The latest data on euro area's economic growth, employment creation, price stability and credit aggregates suggest that the European Central Bank's (ECB) extraordinary monetary expansion has been effective, and that a revision of its current policy stance would seem appropriate.
In the year to the first quarter, the monetary union's economy continued to advance along a steady 1.6 percent growth path, with a significant acceleration since last January. Industrial output and household spending also showed that the activity's forward momentum was widely shared within this group of 19 countries with very different economic structures and fundamentals.
That is a laudable achievement in view of resource constraints facing the euro area. Here is what that means: Given that the sum of productivity and labor force growth indicates a noninflationary growth potential of less than 1 percent (i.e., somewhere between 0.8 and 0.9 percent), a sustained actual growth rate of 1.6 percent is a cause for cheer, unless you want to worry – as Germans do - about the (long-term?) inflation implications.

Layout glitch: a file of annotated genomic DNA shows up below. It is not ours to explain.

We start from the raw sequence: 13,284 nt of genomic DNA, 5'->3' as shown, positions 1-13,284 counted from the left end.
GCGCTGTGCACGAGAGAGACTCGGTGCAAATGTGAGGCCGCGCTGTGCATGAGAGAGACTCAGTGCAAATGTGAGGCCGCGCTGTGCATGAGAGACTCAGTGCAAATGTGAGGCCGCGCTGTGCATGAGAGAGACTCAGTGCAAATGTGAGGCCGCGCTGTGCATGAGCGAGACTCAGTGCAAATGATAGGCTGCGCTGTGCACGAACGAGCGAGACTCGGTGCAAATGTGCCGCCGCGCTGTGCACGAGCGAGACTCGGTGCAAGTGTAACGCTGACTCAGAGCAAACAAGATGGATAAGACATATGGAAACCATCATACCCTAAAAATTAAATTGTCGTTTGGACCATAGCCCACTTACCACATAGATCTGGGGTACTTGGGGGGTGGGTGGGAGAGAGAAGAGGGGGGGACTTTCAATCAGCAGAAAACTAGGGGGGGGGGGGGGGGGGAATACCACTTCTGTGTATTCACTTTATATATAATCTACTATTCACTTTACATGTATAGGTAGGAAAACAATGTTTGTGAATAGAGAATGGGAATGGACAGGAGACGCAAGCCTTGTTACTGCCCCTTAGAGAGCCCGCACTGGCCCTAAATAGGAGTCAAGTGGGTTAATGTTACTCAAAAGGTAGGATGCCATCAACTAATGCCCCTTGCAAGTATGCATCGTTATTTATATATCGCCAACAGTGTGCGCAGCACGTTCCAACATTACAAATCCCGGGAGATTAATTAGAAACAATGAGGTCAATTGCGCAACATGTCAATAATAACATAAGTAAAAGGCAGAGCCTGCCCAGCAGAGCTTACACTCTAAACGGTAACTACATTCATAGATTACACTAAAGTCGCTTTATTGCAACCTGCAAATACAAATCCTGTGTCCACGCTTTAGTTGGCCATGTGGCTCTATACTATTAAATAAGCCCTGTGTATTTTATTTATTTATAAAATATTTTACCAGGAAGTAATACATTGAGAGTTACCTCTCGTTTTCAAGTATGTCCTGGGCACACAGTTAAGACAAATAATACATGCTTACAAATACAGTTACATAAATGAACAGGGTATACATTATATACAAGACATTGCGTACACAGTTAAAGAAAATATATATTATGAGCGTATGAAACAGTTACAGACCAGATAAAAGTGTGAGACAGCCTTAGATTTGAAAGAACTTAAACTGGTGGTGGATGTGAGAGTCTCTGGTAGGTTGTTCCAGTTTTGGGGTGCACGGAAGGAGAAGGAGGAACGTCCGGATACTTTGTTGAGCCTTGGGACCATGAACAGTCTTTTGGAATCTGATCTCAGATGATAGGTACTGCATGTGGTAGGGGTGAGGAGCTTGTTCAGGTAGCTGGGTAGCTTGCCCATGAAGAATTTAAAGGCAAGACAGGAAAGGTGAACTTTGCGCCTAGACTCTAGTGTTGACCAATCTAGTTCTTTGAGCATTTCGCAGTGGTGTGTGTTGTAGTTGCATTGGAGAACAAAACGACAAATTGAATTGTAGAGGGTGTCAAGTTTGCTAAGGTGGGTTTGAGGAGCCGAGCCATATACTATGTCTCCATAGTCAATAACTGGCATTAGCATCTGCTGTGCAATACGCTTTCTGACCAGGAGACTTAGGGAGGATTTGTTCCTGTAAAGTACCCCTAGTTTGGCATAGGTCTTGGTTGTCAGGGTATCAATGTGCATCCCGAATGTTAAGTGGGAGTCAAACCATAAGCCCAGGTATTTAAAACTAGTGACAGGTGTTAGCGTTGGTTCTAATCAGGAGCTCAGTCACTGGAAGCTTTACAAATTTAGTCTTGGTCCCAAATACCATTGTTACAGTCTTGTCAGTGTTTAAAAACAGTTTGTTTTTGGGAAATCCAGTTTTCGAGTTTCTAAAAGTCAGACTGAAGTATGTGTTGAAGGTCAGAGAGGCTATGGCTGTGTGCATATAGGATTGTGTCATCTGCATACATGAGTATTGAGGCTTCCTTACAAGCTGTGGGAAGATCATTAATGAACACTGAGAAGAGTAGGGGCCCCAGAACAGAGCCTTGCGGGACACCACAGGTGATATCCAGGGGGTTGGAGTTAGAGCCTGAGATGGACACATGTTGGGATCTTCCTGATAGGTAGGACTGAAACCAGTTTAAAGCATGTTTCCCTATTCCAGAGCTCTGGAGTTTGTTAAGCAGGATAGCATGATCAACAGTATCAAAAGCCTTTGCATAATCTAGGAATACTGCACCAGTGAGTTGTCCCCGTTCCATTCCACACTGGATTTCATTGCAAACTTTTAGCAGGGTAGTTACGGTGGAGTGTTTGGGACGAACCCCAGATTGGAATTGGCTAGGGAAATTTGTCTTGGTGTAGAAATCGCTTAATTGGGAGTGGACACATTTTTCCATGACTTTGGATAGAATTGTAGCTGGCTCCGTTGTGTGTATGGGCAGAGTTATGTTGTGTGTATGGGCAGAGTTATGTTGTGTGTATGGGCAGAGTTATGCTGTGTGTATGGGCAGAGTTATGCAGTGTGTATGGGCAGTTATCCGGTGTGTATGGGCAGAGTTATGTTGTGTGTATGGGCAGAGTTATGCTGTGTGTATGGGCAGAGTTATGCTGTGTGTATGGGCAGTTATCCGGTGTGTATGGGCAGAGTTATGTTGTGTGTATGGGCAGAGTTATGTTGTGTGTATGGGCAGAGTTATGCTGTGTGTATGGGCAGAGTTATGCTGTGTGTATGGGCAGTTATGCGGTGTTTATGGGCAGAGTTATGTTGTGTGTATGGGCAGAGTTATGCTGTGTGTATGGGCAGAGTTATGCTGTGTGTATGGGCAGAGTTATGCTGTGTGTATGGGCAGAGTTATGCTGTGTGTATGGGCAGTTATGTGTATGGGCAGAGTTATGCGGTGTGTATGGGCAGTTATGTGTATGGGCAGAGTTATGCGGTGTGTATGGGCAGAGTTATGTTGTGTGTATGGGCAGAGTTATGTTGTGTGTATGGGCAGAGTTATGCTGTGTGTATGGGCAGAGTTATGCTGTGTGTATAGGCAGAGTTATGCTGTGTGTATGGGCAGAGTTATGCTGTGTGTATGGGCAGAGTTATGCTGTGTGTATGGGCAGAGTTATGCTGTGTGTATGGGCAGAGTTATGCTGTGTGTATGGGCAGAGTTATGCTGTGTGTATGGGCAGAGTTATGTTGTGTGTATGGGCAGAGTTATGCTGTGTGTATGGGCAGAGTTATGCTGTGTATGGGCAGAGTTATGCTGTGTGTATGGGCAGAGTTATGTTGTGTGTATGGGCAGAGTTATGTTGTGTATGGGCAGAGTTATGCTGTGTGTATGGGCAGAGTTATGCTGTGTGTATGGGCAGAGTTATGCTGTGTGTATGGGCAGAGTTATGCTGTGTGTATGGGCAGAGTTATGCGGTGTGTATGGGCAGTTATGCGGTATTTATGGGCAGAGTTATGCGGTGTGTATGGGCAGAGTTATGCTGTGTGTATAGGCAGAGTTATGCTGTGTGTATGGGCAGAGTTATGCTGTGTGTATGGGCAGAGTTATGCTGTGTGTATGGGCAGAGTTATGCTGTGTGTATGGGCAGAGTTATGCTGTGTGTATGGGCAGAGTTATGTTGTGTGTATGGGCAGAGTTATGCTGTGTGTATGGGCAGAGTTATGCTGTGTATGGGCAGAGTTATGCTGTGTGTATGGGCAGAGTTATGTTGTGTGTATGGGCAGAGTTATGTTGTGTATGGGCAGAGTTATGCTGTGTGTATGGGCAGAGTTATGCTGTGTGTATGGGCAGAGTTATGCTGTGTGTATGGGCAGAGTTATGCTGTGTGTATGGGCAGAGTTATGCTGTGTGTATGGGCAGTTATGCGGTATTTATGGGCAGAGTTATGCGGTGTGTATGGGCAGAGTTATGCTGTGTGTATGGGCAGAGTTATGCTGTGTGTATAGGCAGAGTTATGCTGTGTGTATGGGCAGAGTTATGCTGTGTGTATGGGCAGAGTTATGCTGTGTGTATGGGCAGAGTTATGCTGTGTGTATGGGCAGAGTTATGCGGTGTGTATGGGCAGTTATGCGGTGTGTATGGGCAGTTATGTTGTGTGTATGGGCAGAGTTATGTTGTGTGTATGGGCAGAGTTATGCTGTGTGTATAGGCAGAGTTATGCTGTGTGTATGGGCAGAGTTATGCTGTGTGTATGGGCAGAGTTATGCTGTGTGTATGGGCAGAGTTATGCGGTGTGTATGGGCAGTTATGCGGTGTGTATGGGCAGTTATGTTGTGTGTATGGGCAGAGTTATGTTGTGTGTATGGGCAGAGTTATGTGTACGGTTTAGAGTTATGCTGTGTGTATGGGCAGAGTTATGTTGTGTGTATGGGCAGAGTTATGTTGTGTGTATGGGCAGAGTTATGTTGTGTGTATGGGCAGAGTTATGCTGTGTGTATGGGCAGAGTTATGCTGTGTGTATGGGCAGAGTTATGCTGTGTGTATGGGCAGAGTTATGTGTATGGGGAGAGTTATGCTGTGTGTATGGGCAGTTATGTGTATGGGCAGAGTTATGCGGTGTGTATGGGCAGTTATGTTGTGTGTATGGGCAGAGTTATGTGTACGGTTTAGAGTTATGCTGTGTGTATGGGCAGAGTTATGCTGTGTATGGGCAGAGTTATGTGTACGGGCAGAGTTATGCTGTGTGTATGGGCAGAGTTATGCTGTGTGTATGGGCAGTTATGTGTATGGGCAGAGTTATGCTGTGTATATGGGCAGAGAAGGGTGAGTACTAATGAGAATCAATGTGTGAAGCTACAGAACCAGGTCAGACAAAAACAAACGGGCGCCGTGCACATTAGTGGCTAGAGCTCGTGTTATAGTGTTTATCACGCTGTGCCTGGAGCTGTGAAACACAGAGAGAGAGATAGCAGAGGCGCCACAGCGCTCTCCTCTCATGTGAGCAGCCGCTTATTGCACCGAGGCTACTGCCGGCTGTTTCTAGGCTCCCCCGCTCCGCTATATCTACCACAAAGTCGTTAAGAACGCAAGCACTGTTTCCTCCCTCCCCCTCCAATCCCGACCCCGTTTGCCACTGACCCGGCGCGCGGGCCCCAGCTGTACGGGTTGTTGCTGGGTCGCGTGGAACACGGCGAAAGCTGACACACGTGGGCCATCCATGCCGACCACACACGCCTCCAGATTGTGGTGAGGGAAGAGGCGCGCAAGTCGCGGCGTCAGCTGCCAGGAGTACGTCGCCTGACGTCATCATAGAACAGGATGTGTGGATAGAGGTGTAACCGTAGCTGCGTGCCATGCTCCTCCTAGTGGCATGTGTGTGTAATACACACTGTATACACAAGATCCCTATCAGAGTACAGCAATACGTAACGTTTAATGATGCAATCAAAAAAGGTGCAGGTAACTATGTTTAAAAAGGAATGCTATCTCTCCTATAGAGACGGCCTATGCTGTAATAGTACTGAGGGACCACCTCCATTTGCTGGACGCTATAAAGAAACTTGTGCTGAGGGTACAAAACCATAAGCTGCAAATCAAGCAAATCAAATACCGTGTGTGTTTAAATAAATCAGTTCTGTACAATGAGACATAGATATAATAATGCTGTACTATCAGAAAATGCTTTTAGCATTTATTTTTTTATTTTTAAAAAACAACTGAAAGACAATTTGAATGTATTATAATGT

The labor market data explain these lingering German anxieties. The jobless rate in the euro area fell to 10.2 percent in March from 11.2 percent a year earlier, as advancing economic growth cut the unemployment by 1.5 million to a total of 16.4 million.
MIA: European solidarity
Germany's fully employed economy showed only 4.2 percent people out of work – the lowest in the euro area – compared with 24.4 percent in Greece and 20.4 percent in Spain. Sadly, the differences in youth unemployment (persons under 25) are even starker: 6.9 percent in Germany (again the lowest in the euro area) and 51.9 percent in Greece, 45.5 percent in Spain and 36.7 percent in Italy.